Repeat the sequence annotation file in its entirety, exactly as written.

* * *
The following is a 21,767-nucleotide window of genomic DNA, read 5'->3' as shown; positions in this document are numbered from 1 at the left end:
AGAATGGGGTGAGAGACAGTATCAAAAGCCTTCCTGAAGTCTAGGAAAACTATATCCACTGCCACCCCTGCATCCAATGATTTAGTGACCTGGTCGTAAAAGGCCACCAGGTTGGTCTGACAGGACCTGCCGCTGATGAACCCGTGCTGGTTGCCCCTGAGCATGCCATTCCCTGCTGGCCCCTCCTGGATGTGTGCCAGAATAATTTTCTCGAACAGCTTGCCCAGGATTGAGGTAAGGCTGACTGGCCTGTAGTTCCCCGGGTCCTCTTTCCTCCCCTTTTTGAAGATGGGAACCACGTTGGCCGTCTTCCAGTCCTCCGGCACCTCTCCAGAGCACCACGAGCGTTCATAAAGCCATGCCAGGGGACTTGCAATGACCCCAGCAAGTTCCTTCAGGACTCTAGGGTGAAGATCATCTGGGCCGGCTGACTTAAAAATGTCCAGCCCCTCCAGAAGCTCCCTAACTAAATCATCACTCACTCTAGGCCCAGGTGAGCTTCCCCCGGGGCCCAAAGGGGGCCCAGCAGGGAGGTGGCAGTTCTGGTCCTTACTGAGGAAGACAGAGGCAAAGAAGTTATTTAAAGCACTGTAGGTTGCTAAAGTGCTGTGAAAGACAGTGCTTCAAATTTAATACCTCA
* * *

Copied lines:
The following is a 21,767-nucleotide window of genomic DNA, read 5'->3' as shown; positions in this document are numbered from 1 at the left end:
AGAATGGGGTGAGAGACAGTATCAAAAGCCTTCCTGAAGTCTAGGAAAACTATATCCACTGCCACCCCTGCATCCAATGATTTAGTGACCTGGTCGTAAAAGGCCACCAGGTTGGTCTGACAGGACCTGCCGCTGATGAACCCGTGCTGGTTGCCCCTGAGCATGCCATTCCCTGCTGGCCCCTCCTGGATGTGTGCCAGAATAATTTTCTCGAACAGCTTGCCCAGGATTGAGGTAAGGCTGACTGGCCTGTAGTTCCCCGGGTCCTCTTTCCTCCCCTTTTTGAAGATGGGAACCACGTTGGCCGTCTTCCAGTCCTCCGGCACCTCTCCAGAGCACCACGAGCGTTCATAAAGCCATGCCAGGGGACTTGCAATGACCCCAGCAAGTTCCTTCAGGACTCTAGGGTGAAGATCATCTGGGCCGGCTGACTTAAAAATGTCCAGCCCCTCCAGAAGCTCCCTAACTAAATCATCACTCACTCTAGGCCCAGGTGAGCTTCCCCCGGGGCCCAAAGGGGGCCCAGCAGGGAGGTGGCAGTTCTGGTCCTTACTGAGGAAGACAGAGGCAAAGAAGTTATTTAAAGCACTGTAGGTTGCTAAAGTGCTGTGAAAGACAGTGCTTCAAATTTAATACCTCA